Tuesday, 29 September 2020 15:49

File Photo.

Trade, Industry and Competition Minister Ebrahim Patel says the death of social activist Anwah Nagia is a loss to society.

“His death is a sad loss to the community of someone still in the prime of his life, able to give so much to build stronger and resilient communities. We will miss him. Our condolences go to his family during this difficult time,” Ebrahim said on Tuesday.

Nagia passed away from a COVID-19-related illness yesterday.

Anwah was Chairperson of investment companies, Altius Holdings and Element Investment Managers.

In his condolences message, Patel described Nagia as someone who was committed to improving the lives of South Africans.

“He was an anti-apartheid and community activist and a socially-conscious investor. He worked with government a number of years ago as a co-investor in the building of a large soya-crushing plant in South Africa. That project became one of the largest employers in the Standerton area and contributed to the development of a soya-growing eco-system,” said the Minister.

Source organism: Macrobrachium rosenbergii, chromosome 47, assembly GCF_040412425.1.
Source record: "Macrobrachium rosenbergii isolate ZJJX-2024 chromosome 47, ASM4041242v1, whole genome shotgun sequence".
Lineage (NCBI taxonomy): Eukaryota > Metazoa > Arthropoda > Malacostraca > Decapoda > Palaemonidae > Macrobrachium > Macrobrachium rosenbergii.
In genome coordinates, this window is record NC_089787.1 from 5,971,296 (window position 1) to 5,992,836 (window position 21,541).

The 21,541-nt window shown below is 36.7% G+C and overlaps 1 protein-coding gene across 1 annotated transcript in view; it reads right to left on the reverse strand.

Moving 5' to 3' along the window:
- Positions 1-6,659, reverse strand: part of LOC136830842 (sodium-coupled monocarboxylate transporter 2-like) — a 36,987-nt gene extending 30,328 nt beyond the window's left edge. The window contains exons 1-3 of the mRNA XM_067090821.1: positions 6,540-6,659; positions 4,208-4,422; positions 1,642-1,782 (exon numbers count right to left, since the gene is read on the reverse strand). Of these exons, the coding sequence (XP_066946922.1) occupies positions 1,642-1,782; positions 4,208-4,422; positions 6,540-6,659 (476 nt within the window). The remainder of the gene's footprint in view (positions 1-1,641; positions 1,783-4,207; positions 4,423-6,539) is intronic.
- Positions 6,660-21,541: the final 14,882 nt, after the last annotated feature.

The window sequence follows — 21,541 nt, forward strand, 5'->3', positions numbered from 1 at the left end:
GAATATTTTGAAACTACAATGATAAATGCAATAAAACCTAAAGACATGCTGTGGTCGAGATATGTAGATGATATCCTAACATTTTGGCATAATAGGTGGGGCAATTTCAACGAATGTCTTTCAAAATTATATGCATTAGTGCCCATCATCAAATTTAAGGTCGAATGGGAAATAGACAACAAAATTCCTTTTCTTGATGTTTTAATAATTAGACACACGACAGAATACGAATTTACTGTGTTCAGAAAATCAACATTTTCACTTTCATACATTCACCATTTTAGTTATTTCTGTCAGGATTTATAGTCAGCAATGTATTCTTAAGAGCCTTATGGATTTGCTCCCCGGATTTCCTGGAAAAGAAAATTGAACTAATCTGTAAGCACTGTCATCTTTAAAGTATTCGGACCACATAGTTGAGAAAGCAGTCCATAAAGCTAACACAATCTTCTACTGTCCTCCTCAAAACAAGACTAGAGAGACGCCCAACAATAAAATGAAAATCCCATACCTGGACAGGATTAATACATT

He led the District 6 Redevelopment and Beneficiary Trust to seek justice for many South Africans, who were forcibly removed from their homes under the Group Areas Act.

He was active in the civic and community-based structures.

Early during the COVID-19 pandemic, Nagia contacted Patel with a proposal for a project to manufacture one million COVID-19 facemasks at no cost to government, which he sponsored with friends in the business community.

The masks have been distributed free of charge in communities, helping the fight against the spread of the virus.

Nagia, who attended Trafalgar High School in Cape Town and worked for Puma Clothing for a number of years, was the Chief Executive Officer of the Cape Town Market.

He served as a member of the Financial Services Board and was a founder of the District 6 Museum.

Chairperson of the board of trustees at the Gatesville Mosque Sataar Parker said Nagia was always prepared to chip in and help those who were less fortunate.

"I've known him for over 25 years...our connection was over his passion for the freedom of the people of Palestine. That's the legacy that this larger-than-life person will leave behind.

"One of his hallmarks was that whenever he met you he would affectionately put his arm around your neck, he had no airs about his financial status," said Parker.

He recalls that the last time he had interacted with Nagia was earlier this year while NGOs were trying to assist in the fight against the coronavirus.

 The District 6 Working Committee (D6WC) also extended its condolences with loved ones, colleagues and followers of Nagia.